*The contents in this blog relates to legislation in New South Wales.

William Skelland, 81, a former staff member at a Victorian boys’ home has been extradited from the United Kingdom to Melbourne to face 27 charges of historical child sexual abuse.

It is alleged that Skelland in his last Court appearance was said to have broken down and apologised for his actions. However, he has recently indicated through his legal counsel that he now wishes to fight some of the charges and test the recollection of the six complainants. In response, an advocate for the complainants, Ms Bakos is reported to have responded by saying “Doesn’t the literature tell you that most victims of such events don’t ever forget?“.

Whilst we hope that the complainants will receive justice in this matter, we note that many other survivors may feel as though they do not have the same opportunity to seek justice for the abuse they suffered. This may be the case for a number of reasons, including difficulties locating the perpetrator, the perpetrator being deceased or not wishing to make a report to the police.

Turner Freeman Lawyers have experience and success in representing survivors of child sexual abuse in civil claims for compensation through Australia. They have also been able to pursue civil claims in circumstances where the identity of the perpetrator is unknown, the perpetrator is deceased or where the matter has never been reported to the police.

We understand that incidents of child sexual abuse can cause significant and irreparable damage to the lives of survivors. Turner Freeman Lawyers offer a trauma-informed and culturally sensitive approach to survivors accessing the legal system. They recognise that compensation does not erase the trauma that has been suffered. However, it can allow a survivor the opportunity to be heard, changes to be made to the operation of unsafe institutions and for them to receive compensation that can be used to improve the quality of their life.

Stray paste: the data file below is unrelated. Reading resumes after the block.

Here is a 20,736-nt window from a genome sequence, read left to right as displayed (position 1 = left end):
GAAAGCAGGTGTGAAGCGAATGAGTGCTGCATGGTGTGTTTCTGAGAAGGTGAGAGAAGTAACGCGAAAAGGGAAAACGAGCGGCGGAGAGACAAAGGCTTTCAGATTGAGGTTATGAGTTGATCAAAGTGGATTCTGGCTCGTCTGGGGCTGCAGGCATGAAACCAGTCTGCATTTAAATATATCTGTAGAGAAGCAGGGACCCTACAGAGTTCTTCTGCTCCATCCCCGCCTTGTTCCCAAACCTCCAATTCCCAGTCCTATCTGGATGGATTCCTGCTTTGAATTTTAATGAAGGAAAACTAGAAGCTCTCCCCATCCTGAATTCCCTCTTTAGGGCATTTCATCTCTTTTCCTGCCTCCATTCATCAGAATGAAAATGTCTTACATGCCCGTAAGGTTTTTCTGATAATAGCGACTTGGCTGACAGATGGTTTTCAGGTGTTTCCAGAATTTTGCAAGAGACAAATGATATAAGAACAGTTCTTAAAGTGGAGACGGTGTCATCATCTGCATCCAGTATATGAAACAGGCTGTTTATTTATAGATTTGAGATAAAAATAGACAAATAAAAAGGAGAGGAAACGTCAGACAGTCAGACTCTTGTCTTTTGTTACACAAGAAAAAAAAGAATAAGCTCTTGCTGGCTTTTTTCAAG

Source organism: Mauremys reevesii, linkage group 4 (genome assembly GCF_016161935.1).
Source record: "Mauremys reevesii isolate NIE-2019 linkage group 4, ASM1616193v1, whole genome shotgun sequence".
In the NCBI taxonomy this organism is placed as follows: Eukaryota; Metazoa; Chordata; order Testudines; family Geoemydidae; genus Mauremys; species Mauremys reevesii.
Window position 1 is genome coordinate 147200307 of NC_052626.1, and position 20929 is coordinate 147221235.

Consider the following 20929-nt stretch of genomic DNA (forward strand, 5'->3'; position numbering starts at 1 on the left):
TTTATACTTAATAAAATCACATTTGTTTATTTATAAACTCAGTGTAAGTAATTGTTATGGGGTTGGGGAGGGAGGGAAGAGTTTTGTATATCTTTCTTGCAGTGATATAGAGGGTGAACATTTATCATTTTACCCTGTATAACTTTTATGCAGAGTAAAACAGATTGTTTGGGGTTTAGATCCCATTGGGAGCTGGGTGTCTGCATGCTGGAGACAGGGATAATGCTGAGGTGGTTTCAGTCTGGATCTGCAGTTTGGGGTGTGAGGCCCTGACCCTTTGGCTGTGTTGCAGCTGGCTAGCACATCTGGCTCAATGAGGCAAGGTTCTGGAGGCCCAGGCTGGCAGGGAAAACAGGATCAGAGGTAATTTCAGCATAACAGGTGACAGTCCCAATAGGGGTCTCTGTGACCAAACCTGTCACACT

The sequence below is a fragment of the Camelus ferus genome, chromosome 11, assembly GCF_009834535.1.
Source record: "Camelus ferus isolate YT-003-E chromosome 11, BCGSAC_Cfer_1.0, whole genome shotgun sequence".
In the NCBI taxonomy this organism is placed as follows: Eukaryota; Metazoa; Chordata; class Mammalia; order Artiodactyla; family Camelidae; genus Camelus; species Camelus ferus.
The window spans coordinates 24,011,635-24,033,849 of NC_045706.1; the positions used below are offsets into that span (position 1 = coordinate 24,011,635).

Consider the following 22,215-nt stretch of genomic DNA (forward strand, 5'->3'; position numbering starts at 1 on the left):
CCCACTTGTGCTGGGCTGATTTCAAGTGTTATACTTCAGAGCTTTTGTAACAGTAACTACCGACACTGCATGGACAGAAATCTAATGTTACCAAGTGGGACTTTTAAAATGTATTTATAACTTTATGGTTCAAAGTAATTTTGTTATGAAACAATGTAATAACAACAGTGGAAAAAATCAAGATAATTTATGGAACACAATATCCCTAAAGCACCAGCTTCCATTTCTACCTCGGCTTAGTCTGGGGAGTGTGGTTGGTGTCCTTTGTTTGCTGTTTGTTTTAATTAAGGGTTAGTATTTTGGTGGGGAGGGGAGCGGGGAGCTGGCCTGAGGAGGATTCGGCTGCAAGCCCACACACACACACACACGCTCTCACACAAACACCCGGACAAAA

Turner Freeman Lawyers have often helped survivors secure compensation, funding for counselling and a personal apology from the institution as part of their outcome from the civil claims process.

Do you need help?

We recognise that survivors of childhood abuse are strong individuals who deserve the right to seek compensation for the harm they have suffered. We also understand that it can be difficult to know which pathway is the right one to choose. It is important to speak with a lawyer who is experienced in institutional abuse matters prior to accepting any offer of settlement.

Turner Freeman has a number of lawyers located throughout Australia with experience in institutional abuse. We invite survivors to contact our Sydney office on (02) 8222 3333 for a confidential and obligation free discussion to help inform them as to their rights and legal options.

You can also read this news article in 7NEWS: https://apple.news/A8YZnNY_pQUu61l5hn-89ow